Piano Tuning and Repair
Piano Tuning and Repair
(with a smile)
Tuning, repair, rebuilding
Serving Ozaukee, Washington,
Sheboygan and Milwaukee Counties
I prefer to tune aurally (by ear) using an A440 tuning fork to set the pitch. There are numerous highly sophisticated electronic digital tuners, but due to the peculiar uniqueness of each piano, I find that I can do a finer tuning by ear.
I first became interested in piano tuning out of necessity. In the summer of 1976, I formed a music group called Footch Kapoot (a German phrase meaning broken down but repairable). We purchased a small Kohler and Campbell spinet piano from Zingsheim’s Music in Grafton, WI. I was fully aware that this piano would have to be tuned often and was more than willing to take on that responsibility. Besides, the sound of an acoustic piano was much more desirable as opposed to an electronic keyboard, especially so, in those days.
Joey Zingsheim (the owner) ordered and sold me basic tuning tools, while giving me a crash course in piano tuning. The group remained together for over two years and I was confronted with the stark reality that this “thing” would sometimes have to be tuned twice a week especially when transporting it from job to job during the winter months. To the surprise of many, I am actually a guitarist and not a pianist though I did play the piano accordion from the ages of 11–13. At 14 years old, I took up the guitar. I honestly and most sincerely tried my best to give this piano a good fine tuning, but to my dismay many areas of the piano never sounded right. Some chords were nice; some were terrible. Though I had an excellent ear for the ability to hear relative pitch—that is whether something is right on or flat or sharp—I was miles away from knowing the science of tuning.
After the group disbanded, I wholeheartedly pursued the piano technician trade as a career. Joey Zingsheim personally knew a well-respected piano craftsman from Milwaukee named Warren Polzin. Through Joey Zingsheim’s personal contact and much persistence on my part, Warren Polzin agreed to take me on as an apprentice. Literally within minutes, upon sitting with Warren, I was set straight on what I should be listening for. He showed me how to first tune the middle octave from F to F, the temperament as it is called. He carefully explained to me the “old world” method of sharpening the fourths, flattening the fifths, and gradually increasing the beat ratio of the thirds and sixths. All of this was done within the middle octave. The rest of the piano was subsequently tuned off of that octave. There of course were many other technologies and trade secrets involved with tuning the entire piano, but this middle octave was my starting block, the springboard to a complete fine tuning.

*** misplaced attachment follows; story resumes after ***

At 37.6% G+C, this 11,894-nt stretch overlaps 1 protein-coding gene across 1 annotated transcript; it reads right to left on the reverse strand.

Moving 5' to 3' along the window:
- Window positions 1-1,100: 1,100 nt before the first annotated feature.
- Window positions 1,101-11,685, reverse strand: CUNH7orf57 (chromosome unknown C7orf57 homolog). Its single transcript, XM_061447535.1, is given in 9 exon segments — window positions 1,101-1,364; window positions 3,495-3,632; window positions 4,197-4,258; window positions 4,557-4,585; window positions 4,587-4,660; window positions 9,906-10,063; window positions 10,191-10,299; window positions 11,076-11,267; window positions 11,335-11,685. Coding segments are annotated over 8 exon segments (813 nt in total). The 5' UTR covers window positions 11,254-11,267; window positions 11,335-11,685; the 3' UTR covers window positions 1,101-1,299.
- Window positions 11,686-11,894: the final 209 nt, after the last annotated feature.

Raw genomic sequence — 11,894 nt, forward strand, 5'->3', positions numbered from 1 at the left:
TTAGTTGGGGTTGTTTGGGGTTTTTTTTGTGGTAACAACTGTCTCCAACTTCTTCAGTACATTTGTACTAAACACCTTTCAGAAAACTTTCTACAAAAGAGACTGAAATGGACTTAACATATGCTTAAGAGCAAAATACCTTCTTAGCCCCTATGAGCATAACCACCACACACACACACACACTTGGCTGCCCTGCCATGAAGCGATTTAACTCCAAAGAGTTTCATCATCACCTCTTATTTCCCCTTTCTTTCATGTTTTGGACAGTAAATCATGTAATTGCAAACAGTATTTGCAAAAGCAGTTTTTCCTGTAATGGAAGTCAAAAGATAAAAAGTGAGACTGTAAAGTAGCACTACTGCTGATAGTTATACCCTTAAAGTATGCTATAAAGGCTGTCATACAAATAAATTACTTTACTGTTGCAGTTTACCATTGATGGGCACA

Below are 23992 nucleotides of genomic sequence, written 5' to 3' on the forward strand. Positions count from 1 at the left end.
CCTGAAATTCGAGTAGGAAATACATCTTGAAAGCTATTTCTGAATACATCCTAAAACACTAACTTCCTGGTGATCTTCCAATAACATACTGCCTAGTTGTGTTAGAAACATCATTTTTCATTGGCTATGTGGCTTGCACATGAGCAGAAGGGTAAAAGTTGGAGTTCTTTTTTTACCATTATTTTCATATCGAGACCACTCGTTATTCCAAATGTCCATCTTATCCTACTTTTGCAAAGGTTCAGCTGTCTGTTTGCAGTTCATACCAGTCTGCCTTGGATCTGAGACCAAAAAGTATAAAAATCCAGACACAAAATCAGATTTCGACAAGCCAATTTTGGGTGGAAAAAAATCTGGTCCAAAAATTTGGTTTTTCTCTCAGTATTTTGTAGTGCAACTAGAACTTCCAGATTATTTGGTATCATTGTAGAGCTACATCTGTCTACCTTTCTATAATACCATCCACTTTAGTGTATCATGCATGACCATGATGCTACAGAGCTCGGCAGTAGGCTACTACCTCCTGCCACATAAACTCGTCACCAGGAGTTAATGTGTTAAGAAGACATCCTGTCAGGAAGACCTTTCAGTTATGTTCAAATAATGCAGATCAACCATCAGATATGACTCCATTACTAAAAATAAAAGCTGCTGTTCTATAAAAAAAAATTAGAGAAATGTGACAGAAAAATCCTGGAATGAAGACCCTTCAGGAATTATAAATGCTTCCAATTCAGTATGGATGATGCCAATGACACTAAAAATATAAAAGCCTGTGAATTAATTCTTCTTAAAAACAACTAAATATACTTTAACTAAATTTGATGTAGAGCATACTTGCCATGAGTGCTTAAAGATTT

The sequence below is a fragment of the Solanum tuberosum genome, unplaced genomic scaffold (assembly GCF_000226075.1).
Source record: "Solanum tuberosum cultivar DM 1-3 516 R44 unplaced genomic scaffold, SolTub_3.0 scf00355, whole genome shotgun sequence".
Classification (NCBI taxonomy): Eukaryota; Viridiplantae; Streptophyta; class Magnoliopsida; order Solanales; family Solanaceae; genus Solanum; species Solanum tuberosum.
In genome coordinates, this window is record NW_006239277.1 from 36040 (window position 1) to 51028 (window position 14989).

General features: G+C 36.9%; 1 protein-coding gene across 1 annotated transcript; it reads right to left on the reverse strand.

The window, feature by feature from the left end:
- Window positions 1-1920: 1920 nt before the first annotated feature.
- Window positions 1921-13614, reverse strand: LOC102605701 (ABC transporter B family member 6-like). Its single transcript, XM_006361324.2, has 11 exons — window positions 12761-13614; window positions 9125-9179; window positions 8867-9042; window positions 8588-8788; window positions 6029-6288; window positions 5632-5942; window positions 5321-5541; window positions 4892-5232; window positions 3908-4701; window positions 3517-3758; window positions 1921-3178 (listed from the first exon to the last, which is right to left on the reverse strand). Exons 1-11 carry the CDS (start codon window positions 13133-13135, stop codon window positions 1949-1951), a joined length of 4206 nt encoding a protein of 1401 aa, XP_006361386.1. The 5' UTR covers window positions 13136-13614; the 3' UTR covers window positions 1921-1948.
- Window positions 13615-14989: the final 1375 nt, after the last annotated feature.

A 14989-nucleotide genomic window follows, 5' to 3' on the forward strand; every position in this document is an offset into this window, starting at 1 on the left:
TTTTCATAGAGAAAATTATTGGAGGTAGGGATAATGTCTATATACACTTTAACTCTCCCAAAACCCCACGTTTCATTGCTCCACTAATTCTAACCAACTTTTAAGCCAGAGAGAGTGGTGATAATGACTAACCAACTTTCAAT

Most people are not aware that even though a piano generally has 88 keys, it actually has approximately 230 strings. Most keys have three strings which are tuned to exact unisons. This is partially why an acoustic piano usually has a fuller sound than a keyboard, that plus the fact that the open strings cause beautiful harmonic overtones and certain unique vibrations within chords.
In 1979, Warren hired me on part time and I progressed nicely, not just grasping the art of tuning but continually being introduced to basic repair, maintenance, and rebuilding of the piano. Unfortunately he was not able to give me much work. Being newly married in 1980, I found myself having to give up the dream and desire of being a piano technician. Instead I applied for a warehouse job and was hired on as manager. To my elation, I was laid off in December of 1981 and fully utilized that opportunity to enthusiastically pursue the piano trade.
By August of 1982, through creative advertising and diligence, I was settling into my own business making a modest but steady income. Through a series of tests that same year, I earned the classification as a registered piano technician in the National Piano Technicians Guild. Year after year I became more involved with piano service outside of just tuning. With a bold desire, I tackled many aspects of repair, maintenance and ultimately the rebuilding of grand pianos.
The work itself is not only satisfying but the thousands of people that I’ve personally encountered through private homes, schools and churches has been very interesting and rewarding. It is wonderfully fulfilling to confront a piano that is either horribly out of tune or in desperate need of repair and with learned expertise turn it into a very pleasing sounding playable piano. The customer is thrilled! Knowing that people can now enjoy an instrument that once just sat there taking up space, is for me, more than satisfying. From small children playing with just one finger at a time, to the elderly who desire to get back into it, seeing people enjoy a nicely tuned fully functional instrument is good for the world.
God has been very gracious and generous to me in that he took someone whose main skill and talent was performing rock and roll to placing me in a respectable, rewarding service trade. I use the verse in Ecclesiastes 3:13 as a form of appreciation and reminder. Perform your work as if it were God’s gift to you. Perform it as unto the Lord.